I dug out my supplies: Rubber gloves, rubber boots and film canisters to put my gold in. I read that Skookum Jim filled a shotgun shell with nuggets from Rabbit Creek - so I brought two film canisters just in case.

    "Why did you buy that?" asked Holloway, glaring at my traditional steel gold pan, purchased at Canadian Tire. He's a good-natured fellow, but I felt chastised.

    "It's what the old timers used," I replied in defence, not mentioning I was afraid he would laugh at me if I had bought one of those modern plastic jobs with the riffles his book recommends for beginners. But that is the kind he uses.

    At least I baked it first to get rid of the oil film they are shipped in - just like it says on Page 10. But I hadn't baked it enough, said Holloway, adding I should drop some ashes from his corn cob pipe into the water to break up the surface tension. Biodegradable soap is good, too.

    Holloway explained that gold was the densest thing in the gravel were shovelling into our pans. If we were to shake the gold down to the bottom of the pan and gently allow the water to sweep away the rest, we would be left with black sand (iron) and gold.

    As we squatted on the bank and swished and swooshed away with our pans, Holloway casually mentioned we are breaking the law. By picking up the gravel and washing it back into the river, we are in contravention of the Yukon Waters Act and the federal Fisheries Act and could be fined up to $100,000.

    But Dave Latoski said recreational gold panners don't have much to worry about. He is the regional manager of the mining inspection division of the mineral resources directorate for Indian and Northern Affair's Yukon region, and his mining inspectors use their discretion when enforcing the act.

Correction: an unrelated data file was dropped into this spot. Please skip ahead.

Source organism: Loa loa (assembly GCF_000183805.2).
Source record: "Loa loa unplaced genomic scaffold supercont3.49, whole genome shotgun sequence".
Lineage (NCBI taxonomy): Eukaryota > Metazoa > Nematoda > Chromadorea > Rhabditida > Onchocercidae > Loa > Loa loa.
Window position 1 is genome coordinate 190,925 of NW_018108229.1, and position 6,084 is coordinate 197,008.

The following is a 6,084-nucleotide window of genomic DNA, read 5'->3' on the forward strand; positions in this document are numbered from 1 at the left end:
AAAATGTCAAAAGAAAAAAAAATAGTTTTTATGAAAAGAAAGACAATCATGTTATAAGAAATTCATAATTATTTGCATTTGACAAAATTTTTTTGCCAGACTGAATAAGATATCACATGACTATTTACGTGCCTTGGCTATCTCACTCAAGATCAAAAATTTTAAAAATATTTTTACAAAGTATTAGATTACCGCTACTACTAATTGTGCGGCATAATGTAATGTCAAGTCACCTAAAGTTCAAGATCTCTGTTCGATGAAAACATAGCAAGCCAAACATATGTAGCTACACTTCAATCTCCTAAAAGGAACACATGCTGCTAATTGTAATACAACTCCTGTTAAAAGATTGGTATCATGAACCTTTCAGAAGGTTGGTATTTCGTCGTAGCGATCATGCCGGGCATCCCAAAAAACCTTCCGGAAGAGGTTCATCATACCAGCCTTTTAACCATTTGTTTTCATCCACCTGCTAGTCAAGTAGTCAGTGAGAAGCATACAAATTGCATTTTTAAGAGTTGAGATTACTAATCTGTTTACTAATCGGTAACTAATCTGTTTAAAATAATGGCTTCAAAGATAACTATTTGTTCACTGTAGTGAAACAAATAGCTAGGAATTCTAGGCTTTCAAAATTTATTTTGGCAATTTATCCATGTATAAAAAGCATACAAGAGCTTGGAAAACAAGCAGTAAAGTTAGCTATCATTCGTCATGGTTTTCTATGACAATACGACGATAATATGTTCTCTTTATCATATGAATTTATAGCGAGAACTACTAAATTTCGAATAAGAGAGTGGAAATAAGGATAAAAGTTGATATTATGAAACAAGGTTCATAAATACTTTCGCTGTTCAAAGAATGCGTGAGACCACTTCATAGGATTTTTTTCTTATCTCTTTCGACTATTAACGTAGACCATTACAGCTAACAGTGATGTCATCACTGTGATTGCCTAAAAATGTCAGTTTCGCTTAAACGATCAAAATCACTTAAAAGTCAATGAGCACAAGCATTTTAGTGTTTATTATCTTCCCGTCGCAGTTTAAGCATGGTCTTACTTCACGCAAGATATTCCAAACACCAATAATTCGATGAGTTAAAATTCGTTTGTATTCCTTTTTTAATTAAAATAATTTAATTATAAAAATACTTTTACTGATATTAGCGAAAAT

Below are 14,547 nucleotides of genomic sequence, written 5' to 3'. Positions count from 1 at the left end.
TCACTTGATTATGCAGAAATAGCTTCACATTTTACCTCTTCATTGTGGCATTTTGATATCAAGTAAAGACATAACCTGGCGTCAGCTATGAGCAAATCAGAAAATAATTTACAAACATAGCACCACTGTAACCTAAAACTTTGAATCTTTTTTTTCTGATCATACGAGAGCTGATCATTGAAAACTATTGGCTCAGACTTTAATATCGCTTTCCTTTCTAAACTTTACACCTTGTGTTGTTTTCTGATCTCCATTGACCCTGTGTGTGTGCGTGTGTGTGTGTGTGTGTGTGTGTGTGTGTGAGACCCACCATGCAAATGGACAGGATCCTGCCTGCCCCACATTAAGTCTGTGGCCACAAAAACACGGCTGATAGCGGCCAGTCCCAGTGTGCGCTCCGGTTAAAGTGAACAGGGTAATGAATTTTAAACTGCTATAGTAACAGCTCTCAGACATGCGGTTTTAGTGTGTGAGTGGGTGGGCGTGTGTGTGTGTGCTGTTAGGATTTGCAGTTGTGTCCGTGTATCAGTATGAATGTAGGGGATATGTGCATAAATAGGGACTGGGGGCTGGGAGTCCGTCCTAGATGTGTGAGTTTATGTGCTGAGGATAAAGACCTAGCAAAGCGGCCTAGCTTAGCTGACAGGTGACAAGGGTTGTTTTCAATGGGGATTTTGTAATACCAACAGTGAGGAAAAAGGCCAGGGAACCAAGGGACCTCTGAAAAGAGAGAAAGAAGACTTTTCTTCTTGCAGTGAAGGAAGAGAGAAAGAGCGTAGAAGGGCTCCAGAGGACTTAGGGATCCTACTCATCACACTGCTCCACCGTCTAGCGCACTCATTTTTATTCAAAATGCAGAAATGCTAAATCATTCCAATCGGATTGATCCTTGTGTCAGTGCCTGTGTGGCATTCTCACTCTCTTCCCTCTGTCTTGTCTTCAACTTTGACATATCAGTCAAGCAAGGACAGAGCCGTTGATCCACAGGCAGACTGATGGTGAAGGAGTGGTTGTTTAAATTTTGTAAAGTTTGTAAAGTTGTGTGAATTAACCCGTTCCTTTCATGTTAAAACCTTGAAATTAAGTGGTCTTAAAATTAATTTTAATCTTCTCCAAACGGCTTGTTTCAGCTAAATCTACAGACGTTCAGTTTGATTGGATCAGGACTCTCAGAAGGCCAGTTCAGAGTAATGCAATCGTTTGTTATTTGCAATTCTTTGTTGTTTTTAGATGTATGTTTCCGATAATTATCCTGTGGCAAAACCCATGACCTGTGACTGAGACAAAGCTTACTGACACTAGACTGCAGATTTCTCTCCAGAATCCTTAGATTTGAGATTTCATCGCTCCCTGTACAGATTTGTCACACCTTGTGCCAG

It's confusing because unlike BC and Alaska (and every other jurisdiction in North America Holloway can think of) the Yukon doesn't have a recreational gold-mining policy for our tourists to enjoy.

    Holloway has seen many other strange things done in the midnight sun in his 22 years of prospecting on and off in the Yukon.

    He first caught gold fever when he took over a lapsed claim from a hermit. The hermit brought an ounce of gold into Mayo once a week until he died. Holloway got to the mining recorder's office before anyone else and found five nuggets in his first dig on his new claim - then nothing more.

    Too late. He had been bitten by the bug and had quit his job.

    At that time, there were a lot of older prospectors who wanted to pass along all they knew about gold. The characters he met along the way contributed stories to The Yukoner Magazine that he edits and prints from his Marsh Lake home. His partner, Dianne Green, is the publisher.

    He collected his prospecting experience and techniques into a small photocopied booklet. That item sold so well, he made a full-scale book out of it and published that himself, selling 5,000 copies. He then sold the rights to a "real" publisher and it withered on the bookshelves after insensitive editing and poor promotion.

    Holloway has just recently recovered the rights to the book, put the best information up front and reprinted it himself. It's published by The Yukoner Magazine, which sells copies through its website, www.yukoner.com.

    Are people surprised to learn there is gold in Whitehorse?

    Holloway said tourists aren't. They expect to find gold as soon as they cross the border. But most Whitehorse residents would be surprised.

    In the old days, everyone knew the gravel for the roads came from river bottoms. If they would check their vehicle's air filters, they would likely find some gold.

    Today, we buy Holloway's book at $7.95 and a gold pan for $10. In the Whitehorse area, it will only take you 36 hours to recoup your costs - but what fun you'll have!